Film Review: Serena (USA, France & Czech Republic, 2014)


Serena is an adaptation of a Ron Rash novel that at times is considered even too strange to be fiction. This period drama starts off as a sumptuous, romantic tale set in North Carolina during the Depression. It is a slow burn to begin with but in the final act it turns into a bizarre melodrama where a suspension of disbelief is not just recommended but essential.

The film is directed by Susanne Bier and sees Bradley Cooper and Jennifer Lawrence (Silver Linings Playbook, American Hustle) working together again. The former plays George Pemberton, an ambitious entrepreneur who is building his own logging empire. The latter plays the eponymous lead character, a spirited and independent woman who was never going to sit on her laurels, much less sip tea in society or do needlework.

The two characters have a whirlwind romance and the actors also share a noticeable chemistry. Upon meeting, Pemberton says, “I think we should be married” and in the next scene they are. When Pemberton brings Serena to his home and introduces her to the business (where he also declares that she is equal to any man there) this upsets his business partner, Buchanan (David Dencik) who appears to harbour feelings for the boss. Tragedy then strikes but the various subplots involving a corrupt sheriff (Toby Jones), a business manager (Sean Harris), a crazed logger (Rhys Ifans) and the mother of an illegitimate child (Ana Ularu) feel very forced and convoluted.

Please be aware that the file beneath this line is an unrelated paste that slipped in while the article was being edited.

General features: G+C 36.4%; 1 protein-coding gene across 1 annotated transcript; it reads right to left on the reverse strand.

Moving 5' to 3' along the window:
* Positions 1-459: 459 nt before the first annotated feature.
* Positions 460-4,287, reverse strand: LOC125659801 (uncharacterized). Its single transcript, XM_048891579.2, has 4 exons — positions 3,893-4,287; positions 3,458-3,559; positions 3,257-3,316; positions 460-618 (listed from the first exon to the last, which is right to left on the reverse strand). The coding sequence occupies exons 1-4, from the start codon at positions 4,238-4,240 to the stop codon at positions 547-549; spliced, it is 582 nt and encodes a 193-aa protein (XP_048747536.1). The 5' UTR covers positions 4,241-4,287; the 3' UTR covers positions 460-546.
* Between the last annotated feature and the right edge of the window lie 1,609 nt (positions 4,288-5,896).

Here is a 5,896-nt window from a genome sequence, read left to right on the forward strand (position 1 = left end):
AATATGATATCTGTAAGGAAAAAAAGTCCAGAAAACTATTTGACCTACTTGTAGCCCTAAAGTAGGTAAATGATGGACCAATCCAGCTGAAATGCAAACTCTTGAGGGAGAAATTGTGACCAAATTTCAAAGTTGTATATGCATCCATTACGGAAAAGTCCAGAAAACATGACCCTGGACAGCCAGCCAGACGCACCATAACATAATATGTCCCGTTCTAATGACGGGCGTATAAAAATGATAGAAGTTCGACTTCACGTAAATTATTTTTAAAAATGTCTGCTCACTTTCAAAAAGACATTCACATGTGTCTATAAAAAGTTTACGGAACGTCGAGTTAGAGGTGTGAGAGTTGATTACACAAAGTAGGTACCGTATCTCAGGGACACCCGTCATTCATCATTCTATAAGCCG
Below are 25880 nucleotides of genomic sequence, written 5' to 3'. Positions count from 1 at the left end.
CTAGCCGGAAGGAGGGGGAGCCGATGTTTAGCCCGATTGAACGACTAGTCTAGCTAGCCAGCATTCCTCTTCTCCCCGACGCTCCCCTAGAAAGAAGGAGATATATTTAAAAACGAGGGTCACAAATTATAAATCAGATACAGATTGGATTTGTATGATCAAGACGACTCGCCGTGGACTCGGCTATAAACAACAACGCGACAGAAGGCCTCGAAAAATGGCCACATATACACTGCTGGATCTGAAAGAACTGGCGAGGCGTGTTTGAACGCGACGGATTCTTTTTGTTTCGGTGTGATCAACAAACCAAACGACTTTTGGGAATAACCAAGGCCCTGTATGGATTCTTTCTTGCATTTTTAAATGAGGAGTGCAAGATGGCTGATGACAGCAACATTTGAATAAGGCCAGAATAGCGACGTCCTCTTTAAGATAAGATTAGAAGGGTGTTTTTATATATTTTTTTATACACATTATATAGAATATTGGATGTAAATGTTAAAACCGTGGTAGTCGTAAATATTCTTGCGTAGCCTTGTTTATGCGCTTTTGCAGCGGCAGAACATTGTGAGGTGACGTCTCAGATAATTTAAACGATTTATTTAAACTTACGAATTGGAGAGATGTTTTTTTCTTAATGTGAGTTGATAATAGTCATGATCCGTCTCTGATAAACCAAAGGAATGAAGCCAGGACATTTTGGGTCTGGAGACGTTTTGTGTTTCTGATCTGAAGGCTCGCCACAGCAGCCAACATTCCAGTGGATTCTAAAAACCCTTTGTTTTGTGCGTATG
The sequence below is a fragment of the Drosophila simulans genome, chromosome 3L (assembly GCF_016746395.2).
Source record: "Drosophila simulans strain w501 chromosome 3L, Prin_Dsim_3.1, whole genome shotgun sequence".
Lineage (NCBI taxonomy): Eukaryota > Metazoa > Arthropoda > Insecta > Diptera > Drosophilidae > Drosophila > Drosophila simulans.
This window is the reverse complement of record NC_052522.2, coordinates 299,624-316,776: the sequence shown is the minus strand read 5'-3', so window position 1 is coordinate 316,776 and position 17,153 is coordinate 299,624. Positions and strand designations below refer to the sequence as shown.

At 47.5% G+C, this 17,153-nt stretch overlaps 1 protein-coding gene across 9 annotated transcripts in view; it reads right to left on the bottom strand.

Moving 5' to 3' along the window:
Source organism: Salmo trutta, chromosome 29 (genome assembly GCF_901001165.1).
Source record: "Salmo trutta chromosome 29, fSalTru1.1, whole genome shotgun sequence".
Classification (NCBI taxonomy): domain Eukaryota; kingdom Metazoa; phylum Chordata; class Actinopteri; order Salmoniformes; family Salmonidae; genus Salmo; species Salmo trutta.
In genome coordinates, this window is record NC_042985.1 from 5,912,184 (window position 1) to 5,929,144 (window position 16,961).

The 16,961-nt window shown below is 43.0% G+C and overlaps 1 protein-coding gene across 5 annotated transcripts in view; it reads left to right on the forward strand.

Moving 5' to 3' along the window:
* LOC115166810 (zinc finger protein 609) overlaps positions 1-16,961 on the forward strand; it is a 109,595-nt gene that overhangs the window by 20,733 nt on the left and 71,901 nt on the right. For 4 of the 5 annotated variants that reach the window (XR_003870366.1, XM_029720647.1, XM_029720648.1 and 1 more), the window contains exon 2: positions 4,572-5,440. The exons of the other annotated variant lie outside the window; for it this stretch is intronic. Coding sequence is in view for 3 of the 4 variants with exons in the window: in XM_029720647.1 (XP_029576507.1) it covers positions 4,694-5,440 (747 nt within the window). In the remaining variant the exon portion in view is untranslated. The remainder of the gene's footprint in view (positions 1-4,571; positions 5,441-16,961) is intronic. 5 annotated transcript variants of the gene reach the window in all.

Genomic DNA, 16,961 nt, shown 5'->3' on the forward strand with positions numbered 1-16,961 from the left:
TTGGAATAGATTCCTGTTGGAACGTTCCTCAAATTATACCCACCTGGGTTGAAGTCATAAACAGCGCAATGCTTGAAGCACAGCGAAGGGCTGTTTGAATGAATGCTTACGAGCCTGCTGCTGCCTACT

There is no denying that Serena is a pretty picture. There are lots of sweeping shots of misty mountaintops and forests and the costumes boast the flash and pomp of the era. But this style cannot redeem a film that began as a realistic-enough period drama from descending into full-blown madness or a preposterous melodrama of epic proportions.

The themes in Serena are interesting- from betrayal to obsession and jealousy via greed, many human follies are examined. But despite some great power plays plus corruption, lies and tragedies involving love and loyalty, this film simply isn’t as good as it should have been.

In all, this disturbing tale seems to skip over some aspects of the plot while granting too much time to other elements. The result is something that at its worst is banal and strange and at its best is just plain ordinary. This movie may have boasted some fine produce for ingredients but something got spoiled in the cooking.


Serena is now playing in cinemas nationally.


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